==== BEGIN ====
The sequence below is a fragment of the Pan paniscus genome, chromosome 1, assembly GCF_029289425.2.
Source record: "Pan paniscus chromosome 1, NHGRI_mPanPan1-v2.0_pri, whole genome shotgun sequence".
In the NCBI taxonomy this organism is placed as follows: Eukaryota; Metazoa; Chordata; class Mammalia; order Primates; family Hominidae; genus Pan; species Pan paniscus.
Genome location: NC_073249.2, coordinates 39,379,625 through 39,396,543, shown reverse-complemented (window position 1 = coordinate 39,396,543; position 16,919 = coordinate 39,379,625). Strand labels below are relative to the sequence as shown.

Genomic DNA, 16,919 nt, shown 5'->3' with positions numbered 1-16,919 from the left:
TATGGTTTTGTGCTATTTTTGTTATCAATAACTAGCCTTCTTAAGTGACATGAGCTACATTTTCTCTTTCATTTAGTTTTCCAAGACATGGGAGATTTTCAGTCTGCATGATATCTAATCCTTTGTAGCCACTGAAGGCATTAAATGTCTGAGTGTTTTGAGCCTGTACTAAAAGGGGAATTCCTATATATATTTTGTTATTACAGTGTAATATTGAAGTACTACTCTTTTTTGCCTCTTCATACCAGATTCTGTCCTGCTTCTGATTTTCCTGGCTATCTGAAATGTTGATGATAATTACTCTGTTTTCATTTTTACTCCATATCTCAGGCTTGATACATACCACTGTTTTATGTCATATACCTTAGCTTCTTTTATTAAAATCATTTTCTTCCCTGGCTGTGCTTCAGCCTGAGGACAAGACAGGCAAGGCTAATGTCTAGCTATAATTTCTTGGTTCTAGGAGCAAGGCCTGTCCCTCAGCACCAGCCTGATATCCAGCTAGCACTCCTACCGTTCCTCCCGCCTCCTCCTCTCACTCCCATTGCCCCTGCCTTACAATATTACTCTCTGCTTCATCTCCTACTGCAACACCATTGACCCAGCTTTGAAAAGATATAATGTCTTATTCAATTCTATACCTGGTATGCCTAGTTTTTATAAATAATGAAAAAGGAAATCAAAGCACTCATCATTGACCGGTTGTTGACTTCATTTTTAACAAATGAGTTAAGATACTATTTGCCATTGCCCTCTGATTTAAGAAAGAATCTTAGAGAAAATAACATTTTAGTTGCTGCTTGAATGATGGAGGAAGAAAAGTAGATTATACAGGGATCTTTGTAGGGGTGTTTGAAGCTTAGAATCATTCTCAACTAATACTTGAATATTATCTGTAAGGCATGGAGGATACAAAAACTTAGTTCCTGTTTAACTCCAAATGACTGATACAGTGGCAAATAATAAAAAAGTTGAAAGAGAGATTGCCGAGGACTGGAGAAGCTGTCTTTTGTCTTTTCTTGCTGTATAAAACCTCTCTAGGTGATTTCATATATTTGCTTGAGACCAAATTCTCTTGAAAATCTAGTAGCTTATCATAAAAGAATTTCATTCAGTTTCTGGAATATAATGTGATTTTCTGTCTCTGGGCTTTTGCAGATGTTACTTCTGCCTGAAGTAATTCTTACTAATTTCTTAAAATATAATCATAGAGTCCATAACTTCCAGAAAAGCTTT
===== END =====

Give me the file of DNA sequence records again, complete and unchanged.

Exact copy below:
The sequence below is a fragment of the Pan paniscus genome, chromosome 1, assembly GCF_029289425.2.
Source record: "Pan paniscus chromosome 1, NHGRI_mPanPan1-v2.0_pri, whole genome shotgun sequence".
In the NCBI taxonomy this organism is placed as follows: Eukaryota; Metazoa; Chordata; class Mammalia; order Primates; family Hominidae; genus Pan; species Pan paniscus.
Genome location: NC_073249.2, coordinates 39,379,625 through 39,396,543, shown reverse-complemented (window position 1 = coordinate 39,396,543; position 16,919 = coordinate 39,379,625). Strand labels below are relative to the sequence as shown.

Genomic DNA, 16,919 nt, shown 5'->3' with positions numbered 1-16,919 from the left:
TATGGTTTTGTGCTATTTTTGTTATCAATAACTAGCCTTCTTAAGTGACATGAGCTACATTTTCTCTTTCATTTAGTTTTCCAAGACATGGGAGATTTTCAGTCTGCATGATATCTAATCCTTTGTAGCCACTGAAGGCATTAAATGTCTGAGTGTTTTGAGCCTGTACTAAAAGGGGAATTCCTATATATATTTTGTTATTACAGTGTAATATTGAAGTACTACTCTTTTTTGCCTCTTCATACCAGATTCTGTCCTGCTTCTGATTTTCCTGGCTATCTGAAATGTTGATGATAATTACTCTGTTTTCATTTTTACTCCATATCTCAGGCTTGATACATACCACTGTTTTATGTCATATACCTTAGCTTCTTTTATTAAAATCATTTTCTTCCCTGGCTGTGCTTCAGCCTGAGGACAAGACAGGCAAGGCTAATGTCTAGCTATAATTTCTTGGTTCTAGGAGCAAGGCCTGTCCCTCAGCACCAGCCTGATATCCAGCTAGCACTCCTACCGTTCCTCCCGCCTCCTCCTCTCACTCCCATTGCCCCTGCCTTACAATATTACTCTCTGCTTCATCTCCTACTGCAACACCATTGACCCAGCTTTGAAAAGATATAATGTCTTATTCAATTCTATACCTGGTATGCCTAGTTTTTATAAATAATGAAAAAGGAAATCAAAGCACTCATCATTGACCGGTTGTTGACTTCATTTTTAACAAATGAGTTAAGATACTATTTGCCATTGCCCTCTGATTTAAGAAAGAATCTTAGAGAAAATAACATTTTAGTTGCTGCTTGAATGATGGAGGAAGAAAAGTAGATTATACAGGGATCTTTGTAGGGGTGTTTGAAGCTTAGAATCATTCTCAACTAATACTTGAATATTATCTGTAAGGCATGGAGGATACAAAAACTTAGTTCCTGTTTAACTCCAAATGACTGATACAGTGGCAAATAATAAAAAAGTTGAAAGAGAGATTGCCGAGGACTGGAGAAGCTGTCTTTTGTCTTTTCTTGCTGTATAAAACCTCTCTAGGTGATTTCATATATTTGCTTGAGACCAAATTCTCTTGAAAATCTAGTAGCTTATCATAAAAGAATTTCATTCAGTTTCTGGAATATAATGTGATTTTCTGTCTCTGGGCTTTTGCAGATGTTACTTCTGCCTGAAGTAATTCTTACTAATTTCTTAAAATATAATCATAGAGTCCATAACTTCCAGAAAAGCTTT